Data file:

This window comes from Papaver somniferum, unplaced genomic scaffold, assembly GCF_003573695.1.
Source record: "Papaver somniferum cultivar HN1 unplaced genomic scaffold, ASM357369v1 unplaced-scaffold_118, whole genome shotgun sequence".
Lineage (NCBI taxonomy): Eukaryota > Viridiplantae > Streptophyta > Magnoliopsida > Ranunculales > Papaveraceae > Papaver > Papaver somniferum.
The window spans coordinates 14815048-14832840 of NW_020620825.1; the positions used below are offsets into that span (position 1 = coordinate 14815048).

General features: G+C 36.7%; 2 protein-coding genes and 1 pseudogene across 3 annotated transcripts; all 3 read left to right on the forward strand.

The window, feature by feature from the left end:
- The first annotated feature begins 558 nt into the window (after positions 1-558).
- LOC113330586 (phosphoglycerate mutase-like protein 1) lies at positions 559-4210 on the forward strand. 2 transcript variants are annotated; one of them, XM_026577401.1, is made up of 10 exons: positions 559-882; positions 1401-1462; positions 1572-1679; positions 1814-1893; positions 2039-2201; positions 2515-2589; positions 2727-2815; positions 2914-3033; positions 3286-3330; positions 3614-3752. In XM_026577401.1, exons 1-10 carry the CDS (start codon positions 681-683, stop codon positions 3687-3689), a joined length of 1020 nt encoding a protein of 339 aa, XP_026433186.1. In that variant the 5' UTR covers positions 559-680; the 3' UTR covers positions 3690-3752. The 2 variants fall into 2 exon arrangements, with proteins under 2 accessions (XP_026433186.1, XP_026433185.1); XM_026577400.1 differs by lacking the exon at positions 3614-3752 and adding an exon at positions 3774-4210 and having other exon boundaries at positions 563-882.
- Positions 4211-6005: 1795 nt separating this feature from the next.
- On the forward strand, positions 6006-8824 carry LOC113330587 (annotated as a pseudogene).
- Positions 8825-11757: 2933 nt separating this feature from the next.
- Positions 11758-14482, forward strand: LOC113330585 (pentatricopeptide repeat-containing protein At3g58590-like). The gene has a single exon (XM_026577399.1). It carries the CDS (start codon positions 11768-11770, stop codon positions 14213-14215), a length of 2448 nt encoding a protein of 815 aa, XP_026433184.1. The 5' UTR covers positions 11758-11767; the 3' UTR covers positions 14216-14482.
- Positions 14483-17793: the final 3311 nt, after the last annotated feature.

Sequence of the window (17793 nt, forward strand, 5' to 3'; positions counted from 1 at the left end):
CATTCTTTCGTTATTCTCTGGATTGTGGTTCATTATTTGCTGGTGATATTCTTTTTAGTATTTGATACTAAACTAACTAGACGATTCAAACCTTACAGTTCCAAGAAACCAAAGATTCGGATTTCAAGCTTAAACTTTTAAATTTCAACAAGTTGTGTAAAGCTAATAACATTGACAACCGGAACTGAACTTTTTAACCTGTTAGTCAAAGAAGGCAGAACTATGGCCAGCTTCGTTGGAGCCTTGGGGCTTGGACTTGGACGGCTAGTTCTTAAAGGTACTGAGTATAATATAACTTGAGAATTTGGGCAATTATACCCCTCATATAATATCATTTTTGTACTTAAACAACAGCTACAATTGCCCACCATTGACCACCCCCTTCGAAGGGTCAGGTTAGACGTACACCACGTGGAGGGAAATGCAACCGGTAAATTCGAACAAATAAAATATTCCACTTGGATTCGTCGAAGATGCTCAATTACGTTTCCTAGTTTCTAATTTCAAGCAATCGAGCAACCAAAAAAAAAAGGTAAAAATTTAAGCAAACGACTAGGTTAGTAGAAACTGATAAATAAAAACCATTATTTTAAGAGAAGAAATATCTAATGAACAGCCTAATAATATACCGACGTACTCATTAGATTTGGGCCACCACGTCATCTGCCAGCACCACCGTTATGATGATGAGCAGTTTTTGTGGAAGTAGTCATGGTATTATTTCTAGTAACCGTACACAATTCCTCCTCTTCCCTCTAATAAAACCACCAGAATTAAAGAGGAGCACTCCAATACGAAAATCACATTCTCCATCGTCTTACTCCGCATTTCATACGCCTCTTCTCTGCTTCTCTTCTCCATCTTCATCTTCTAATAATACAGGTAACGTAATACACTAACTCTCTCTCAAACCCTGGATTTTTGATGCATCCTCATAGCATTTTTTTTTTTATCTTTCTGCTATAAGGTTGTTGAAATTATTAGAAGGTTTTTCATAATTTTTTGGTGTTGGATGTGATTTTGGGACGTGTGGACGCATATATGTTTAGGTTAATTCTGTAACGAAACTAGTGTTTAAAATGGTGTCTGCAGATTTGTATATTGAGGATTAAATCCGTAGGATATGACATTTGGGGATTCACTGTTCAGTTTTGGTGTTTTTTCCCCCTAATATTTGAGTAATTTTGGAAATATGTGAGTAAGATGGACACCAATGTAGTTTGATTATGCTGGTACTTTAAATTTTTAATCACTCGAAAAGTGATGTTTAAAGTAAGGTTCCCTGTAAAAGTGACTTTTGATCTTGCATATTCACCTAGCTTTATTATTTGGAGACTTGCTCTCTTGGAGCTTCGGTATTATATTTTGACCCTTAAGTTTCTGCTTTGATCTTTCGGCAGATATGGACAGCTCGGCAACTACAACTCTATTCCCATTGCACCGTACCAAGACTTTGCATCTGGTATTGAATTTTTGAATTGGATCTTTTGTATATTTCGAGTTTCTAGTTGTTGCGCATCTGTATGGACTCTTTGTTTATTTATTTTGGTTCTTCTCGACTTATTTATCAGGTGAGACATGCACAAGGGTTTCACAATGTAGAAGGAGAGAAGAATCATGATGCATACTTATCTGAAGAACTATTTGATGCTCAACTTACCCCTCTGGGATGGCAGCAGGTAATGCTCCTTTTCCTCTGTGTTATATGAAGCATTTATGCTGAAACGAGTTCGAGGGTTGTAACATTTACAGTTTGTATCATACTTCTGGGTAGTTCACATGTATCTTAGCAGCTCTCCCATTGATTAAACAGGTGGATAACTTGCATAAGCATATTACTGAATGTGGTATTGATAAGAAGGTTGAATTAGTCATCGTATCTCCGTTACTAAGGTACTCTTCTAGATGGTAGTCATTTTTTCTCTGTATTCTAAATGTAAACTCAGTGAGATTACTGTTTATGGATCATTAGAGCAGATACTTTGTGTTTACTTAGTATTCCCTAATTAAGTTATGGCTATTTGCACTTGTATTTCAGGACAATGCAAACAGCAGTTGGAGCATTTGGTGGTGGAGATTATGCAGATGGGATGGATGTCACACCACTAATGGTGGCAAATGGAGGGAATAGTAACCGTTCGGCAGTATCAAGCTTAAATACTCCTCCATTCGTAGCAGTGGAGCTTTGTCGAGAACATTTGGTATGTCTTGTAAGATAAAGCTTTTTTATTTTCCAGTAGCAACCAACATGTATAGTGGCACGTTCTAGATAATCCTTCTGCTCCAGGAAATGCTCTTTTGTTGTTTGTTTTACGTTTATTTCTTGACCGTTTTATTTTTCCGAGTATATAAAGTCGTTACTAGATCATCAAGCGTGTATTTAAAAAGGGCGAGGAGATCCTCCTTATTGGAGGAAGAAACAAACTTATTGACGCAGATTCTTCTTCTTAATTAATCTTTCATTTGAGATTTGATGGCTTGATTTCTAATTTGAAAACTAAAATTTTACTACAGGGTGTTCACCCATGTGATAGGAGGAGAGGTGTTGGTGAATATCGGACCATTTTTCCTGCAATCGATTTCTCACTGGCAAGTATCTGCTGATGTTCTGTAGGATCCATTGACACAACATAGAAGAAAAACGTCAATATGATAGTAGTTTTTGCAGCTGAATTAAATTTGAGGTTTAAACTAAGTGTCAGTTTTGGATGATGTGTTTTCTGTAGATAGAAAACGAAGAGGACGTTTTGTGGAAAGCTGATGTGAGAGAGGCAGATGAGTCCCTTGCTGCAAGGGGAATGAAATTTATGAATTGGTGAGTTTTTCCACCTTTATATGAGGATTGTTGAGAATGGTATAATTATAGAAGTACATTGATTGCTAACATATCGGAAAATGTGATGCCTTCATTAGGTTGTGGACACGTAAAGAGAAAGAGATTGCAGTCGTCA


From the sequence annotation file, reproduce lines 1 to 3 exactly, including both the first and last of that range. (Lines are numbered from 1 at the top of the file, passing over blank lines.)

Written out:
This window comes from Papaver somniferum, unplaced genomic scaffold, assembly GCF_003573695.1.
Source record: "Papaver somniferum cultivar HN1 unplaced genomic scaffold, ASM357369v1 unplaced-scaffold_118, whole genome shotgun sequence".
Lineage (NCBI taxonomy): Eukaryota > Viridiplantae > Streptophyta > Magnoliopsida > Ranunculales > Papaveraceae > Papaver > Papaver somniferum.